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ADHD

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ADHD, or attention deficit hyperactivity disorder, used to be known as attention deficit disorder, or ADD. In 1994, it was renamed ADHD. The term ADD is sometimes still used, though, to describe a type of ADHD that doesn't involve hyperactivity.

ADHD is a medical condition that affects how well someone can sit still, focus, and pay attention. People with ADHD have differences in the parts of their brains that control attention and activity. This means that they may have trouble focusing on certain tasks and subjects, or they may seem "wired," act impulsively, and get into trouble.

Symptoms and Signs of ADHD

Although ADHD begins in childhood, sometimes it's not diagnosed until a person is a teen — and occasionally not even until someone reaches adulthood.

Because ADHD is a broad category covering different things — attention, activity, and impulsivity — it can show up in different ways in different people. Some of the signs of ADHD are when someone:

Of course, it's normal for everyone to zone out in a boring class, jump into a conversation, or leave their homework on the kitchen table once in a while. But people with ADHD have so much trouble staying focused and controlling their behavior that it affects their emotions and how well they do in school or other areas of their lives. In fact, ADHD is often viewed as a learning disorder because it can interfere so much with a person's ability to study and learn.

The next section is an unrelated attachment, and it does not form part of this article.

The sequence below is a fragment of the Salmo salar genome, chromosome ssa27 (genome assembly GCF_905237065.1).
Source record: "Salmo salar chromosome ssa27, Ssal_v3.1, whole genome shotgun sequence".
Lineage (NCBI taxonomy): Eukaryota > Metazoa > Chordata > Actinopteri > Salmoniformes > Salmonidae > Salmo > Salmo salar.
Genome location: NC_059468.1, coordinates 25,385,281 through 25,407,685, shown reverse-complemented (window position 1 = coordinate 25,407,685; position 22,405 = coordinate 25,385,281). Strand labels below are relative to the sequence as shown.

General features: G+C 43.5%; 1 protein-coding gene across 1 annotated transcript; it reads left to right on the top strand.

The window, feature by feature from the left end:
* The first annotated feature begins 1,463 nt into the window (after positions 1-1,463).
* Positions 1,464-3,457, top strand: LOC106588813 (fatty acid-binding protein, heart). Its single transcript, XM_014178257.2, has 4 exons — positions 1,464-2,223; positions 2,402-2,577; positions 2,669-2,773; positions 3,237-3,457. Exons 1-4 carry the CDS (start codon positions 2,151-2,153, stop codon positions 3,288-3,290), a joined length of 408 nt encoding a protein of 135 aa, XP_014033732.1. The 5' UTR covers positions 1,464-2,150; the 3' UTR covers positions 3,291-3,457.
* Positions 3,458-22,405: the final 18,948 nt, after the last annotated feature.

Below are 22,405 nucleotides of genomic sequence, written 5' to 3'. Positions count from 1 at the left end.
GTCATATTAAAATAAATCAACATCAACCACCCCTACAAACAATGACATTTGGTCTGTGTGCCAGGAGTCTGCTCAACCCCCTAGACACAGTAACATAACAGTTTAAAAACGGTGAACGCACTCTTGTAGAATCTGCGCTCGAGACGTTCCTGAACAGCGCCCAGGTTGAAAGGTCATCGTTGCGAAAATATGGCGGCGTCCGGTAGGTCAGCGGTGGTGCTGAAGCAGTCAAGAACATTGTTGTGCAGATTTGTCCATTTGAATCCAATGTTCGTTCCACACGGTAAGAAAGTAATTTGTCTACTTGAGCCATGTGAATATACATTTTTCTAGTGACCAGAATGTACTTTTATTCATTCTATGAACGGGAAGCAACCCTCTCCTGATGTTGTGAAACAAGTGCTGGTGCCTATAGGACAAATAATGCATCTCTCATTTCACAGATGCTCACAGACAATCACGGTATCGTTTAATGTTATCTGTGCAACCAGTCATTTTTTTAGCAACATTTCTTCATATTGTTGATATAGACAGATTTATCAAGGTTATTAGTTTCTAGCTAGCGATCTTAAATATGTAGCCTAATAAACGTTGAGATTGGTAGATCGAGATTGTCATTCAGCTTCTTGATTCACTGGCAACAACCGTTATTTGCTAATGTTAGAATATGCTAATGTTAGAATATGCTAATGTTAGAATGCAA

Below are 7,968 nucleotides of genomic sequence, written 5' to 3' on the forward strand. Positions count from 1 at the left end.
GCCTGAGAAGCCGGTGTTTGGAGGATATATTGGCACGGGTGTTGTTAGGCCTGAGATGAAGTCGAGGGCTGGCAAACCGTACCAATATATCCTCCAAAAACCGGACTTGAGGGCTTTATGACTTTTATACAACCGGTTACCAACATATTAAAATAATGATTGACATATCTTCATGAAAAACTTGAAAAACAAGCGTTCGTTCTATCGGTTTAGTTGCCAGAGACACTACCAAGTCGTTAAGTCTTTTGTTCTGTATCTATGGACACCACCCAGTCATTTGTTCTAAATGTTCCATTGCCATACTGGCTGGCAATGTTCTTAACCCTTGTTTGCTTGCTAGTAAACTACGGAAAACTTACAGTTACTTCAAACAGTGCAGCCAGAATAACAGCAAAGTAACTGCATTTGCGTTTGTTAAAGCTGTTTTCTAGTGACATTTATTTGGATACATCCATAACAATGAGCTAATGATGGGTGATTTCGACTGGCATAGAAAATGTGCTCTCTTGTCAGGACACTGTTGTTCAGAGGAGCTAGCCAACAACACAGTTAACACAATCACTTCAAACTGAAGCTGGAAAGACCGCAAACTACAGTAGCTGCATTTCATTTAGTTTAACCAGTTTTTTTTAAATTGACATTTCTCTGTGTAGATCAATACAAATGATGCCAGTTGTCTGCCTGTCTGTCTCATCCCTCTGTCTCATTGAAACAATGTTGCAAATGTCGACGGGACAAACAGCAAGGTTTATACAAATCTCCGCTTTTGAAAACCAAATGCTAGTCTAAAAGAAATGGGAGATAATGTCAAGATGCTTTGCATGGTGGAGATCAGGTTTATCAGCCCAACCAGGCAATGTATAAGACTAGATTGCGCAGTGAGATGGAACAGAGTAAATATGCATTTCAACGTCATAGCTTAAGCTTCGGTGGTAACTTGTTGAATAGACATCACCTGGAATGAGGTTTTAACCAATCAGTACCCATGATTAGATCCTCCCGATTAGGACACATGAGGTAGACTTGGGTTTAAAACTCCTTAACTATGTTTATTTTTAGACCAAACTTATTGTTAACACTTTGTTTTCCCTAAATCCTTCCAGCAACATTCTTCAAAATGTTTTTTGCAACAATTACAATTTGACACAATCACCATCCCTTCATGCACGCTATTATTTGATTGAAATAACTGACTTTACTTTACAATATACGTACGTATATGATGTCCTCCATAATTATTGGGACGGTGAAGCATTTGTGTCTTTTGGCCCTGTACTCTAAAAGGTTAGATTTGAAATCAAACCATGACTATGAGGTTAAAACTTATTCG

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Sometimes the symptoms of ADHD become less severe as a person grows older. Hyperactivity tends to get less as people grow up, although the problems with organization and attention often remain. More than half of kids who have ADHD will continue to have symptoms as young adults.

What Causes ADHD?

Doctors and researchers still aren't exactly sure why some people have ADHD. Research shows that ADHD is probably genetic and that it may be inherited in some cases. Scientists are also exploring other things that may be associated with ADHD: For example, ADHD may be more prevalent in kids who are born prematurely. It is also more commonly diagnosed in guys than it is in girls.